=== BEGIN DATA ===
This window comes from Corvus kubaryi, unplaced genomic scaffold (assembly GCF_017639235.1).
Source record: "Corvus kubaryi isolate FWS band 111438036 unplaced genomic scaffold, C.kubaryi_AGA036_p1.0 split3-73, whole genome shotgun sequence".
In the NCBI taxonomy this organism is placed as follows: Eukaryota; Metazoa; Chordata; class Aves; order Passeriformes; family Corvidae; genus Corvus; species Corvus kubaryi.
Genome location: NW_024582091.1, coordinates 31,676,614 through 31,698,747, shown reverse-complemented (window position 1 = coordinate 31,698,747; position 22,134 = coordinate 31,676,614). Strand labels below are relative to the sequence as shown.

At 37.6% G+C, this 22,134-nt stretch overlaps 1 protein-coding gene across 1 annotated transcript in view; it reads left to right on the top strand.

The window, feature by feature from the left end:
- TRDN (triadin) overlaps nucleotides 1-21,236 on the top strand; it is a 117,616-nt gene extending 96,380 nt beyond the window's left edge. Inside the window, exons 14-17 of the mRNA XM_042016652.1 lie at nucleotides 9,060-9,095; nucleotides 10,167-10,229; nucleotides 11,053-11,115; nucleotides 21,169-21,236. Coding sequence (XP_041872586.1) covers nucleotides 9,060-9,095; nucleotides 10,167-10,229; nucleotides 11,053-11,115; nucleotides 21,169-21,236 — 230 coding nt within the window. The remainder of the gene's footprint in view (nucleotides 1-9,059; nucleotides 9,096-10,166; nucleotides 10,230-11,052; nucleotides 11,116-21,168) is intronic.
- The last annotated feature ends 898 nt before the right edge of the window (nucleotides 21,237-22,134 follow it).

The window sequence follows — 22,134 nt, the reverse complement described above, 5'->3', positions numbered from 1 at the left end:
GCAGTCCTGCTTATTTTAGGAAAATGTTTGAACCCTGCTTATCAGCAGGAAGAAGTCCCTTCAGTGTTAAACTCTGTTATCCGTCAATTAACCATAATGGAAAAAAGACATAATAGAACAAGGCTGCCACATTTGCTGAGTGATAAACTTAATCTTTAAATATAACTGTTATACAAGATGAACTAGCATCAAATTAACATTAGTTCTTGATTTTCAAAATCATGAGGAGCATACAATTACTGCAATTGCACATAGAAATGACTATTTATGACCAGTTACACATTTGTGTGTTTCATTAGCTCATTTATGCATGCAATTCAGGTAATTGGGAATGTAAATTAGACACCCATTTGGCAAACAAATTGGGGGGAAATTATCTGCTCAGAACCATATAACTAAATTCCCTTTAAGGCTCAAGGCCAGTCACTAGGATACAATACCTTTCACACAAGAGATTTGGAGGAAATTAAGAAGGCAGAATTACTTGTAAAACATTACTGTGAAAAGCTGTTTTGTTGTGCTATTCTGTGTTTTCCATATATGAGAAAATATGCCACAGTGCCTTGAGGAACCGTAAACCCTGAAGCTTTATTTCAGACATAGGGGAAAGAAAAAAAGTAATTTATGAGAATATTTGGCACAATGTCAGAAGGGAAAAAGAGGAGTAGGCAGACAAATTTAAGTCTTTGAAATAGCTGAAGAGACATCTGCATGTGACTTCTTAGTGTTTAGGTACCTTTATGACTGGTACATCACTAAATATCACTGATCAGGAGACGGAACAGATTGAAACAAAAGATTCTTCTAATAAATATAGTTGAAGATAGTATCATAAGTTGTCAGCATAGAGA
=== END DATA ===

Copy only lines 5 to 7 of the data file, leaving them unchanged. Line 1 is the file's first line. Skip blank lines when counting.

At 37.6% G+C, this 22,134-nt stretch overlaps 1 protein-coding gene across 1 annotated transcript in view; it reads left to right on the top strand.

The window, feature by feature from the left end:
- TRDN (triadin) overlaps nucleotides 1-21,236 on the top strand; it is a 117,616-nt gene extending 96,380 nt beyond the window's left edge. Inside the window, exons 14-17 of the mRNA XM_042016652.1 lie at nucleotides 9,060-9,095; nucleotides 10,167-10,229; nucleotides 11,053-11,115; nucleotides 21,169-21,236. Coding sequence (XP_041872586.1) covers nucleotides 9,060-9,095; nucleotides 10,167-10,229; nucleotides 11,053-11,115; nucleotides 21,169-21,236 — 230 coding nt within the window. The remainder of the gene's footprint in view (nucleotides 1-9,059; nucleotides 9,096-10,166; nucleotides 10,230-11,052; nucleotides 11,116-21,168) is intronic.